Observability is an evergreen area bound for growth over time as more ways of value creation surface. With nearly every company leveraging software technology in some form or the other to deliver products and services, IT environments are becoming increasingly complex. As complexities arise, more stuff needs to be monitored, and observability is how you keep your eye on the ball. Also, despite all the tools available, troubleshooting is very hard. Companies with better observable systems will have a better chance of scaling their business.
What’s important to note is that observability is expanding to different areas such as Applications, Data, DevOps, and Business Observability. The key is how information from all these systems is unified and used to drive ideal outcomes.

Learn the true value of observability and how to do it right

Observability has become the new paradigm in cloud native environments because of its ability to unearth actionable insights to improve application performance, boost productivity of SRE teams, and enhance user experience. Gartner forecasts that by 2024, 30% of enterprises implementing distributed system architectures will have adopted observability techniques to improve digital business service performance, up from less than 10% in 2020.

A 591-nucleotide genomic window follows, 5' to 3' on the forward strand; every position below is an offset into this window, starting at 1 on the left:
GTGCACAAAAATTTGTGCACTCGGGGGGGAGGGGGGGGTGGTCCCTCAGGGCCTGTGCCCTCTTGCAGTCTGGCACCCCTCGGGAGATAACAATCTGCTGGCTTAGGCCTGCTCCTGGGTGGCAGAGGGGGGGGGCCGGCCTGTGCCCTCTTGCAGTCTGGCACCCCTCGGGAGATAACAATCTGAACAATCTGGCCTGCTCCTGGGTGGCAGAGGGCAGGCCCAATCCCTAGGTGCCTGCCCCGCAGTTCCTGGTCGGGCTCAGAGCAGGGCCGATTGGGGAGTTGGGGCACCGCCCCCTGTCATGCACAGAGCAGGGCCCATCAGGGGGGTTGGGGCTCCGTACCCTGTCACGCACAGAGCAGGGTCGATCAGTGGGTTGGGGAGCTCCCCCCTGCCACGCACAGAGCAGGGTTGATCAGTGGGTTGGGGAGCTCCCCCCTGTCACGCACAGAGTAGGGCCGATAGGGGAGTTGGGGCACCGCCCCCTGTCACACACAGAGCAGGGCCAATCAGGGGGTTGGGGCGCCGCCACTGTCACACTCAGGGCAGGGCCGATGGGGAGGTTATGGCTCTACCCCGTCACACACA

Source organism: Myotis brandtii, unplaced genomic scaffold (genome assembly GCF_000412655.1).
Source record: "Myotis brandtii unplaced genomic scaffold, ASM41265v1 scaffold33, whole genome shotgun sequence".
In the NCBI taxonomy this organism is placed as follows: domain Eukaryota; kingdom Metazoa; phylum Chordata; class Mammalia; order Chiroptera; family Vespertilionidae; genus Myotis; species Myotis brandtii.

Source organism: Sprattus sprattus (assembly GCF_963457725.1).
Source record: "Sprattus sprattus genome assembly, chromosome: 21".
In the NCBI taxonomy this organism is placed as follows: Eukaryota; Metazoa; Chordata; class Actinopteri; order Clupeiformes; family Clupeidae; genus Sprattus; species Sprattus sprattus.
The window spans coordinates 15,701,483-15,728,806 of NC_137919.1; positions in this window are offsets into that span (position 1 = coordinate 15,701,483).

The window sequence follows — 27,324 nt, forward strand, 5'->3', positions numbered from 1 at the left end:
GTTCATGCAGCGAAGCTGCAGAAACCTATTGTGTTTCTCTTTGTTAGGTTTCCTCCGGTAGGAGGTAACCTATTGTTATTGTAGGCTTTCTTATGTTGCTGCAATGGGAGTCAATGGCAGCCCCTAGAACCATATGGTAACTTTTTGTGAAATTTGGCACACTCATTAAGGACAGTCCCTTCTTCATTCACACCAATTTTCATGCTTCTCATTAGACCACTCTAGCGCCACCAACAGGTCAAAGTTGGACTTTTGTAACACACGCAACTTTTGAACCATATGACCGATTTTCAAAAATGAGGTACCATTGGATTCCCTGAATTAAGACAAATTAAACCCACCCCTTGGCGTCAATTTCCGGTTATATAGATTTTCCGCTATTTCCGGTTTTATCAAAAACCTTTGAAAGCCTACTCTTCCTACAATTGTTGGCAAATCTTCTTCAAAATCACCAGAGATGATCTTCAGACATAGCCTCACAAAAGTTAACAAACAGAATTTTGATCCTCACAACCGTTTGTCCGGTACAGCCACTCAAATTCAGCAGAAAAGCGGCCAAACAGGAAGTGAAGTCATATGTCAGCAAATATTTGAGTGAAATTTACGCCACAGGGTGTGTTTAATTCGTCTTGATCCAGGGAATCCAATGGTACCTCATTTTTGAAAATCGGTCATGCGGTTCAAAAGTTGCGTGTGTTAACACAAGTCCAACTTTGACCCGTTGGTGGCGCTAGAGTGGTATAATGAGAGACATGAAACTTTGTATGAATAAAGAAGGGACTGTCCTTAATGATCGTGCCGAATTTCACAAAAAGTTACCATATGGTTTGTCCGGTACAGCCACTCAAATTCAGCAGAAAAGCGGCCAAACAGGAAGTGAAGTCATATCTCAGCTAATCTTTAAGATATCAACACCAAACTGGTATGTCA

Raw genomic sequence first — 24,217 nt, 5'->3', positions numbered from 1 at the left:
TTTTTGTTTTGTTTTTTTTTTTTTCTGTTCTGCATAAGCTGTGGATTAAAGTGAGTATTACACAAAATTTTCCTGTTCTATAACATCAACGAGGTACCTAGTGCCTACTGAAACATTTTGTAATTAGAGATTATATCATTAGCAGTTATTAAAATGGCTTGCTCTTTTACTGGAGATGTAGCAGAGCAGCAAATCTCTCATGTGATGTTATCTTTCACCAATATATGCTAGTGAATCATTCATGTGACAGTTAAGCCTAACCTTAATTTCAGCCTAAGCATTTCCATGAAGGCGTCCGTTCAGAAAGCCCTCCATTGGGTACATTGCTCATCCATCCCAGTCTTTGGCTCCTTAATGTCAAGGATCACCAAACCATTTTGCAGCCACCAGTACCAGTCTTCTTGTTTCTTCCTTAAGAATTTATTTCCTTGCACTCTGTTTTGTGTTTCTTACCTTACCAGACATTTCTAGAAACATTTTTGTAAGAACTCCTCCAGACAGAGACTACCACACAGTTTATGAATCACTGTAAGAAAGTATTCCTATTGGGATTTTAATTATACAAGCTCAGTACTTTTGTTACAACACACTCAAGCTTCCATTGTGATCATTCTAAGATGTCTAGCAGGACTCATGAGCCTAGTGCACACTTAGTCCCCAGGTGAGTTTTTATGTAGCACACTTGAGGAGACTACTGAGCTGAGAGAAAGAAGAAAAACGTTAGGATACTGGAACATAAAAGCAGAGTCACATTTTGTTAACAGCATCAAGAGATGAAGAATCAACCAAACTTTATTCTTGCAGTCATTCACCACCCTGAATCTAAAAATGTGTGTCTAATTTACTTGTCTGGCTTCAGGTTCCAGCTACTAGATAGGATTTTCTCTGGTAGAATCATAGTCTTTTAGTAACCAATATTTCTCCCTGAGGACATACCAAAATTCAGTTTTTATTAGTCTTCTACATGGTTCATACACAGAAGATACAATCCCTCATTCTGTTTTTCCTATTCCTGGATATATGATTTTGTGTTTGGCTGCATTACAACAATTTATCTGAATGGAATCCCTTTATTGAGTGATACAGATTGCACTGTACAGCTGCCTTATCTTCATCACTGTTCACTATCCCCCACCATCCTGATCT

Observability does, however, come with few challenges in adoption, such as, complexity of telemetry data, adaptability to variations in cloud environments, abundance of open-source tools, and defining business cases.
Join our live webinar “Unravelling Container Observability” where our panel of experts will shed light upon how to do it right to overcome these and other challenges and ensure highly agile, secure and scalable systems for application development. Register Now to reserve your spot today.
Container Observability Webinar


Rahul Jha
Rahul Jha
Director, Cloud Platform & Consulting at Visionet Systems Inc.


Visionet Uses Proprietary Technology to Deliver HUD-1 Statements in Thirty Minutes or Less Cranbury, NJ, June 18, 2013 – Visionet sets a new best practices standard for delivering complete and accurate HUD-1 statements in under 30 minutes.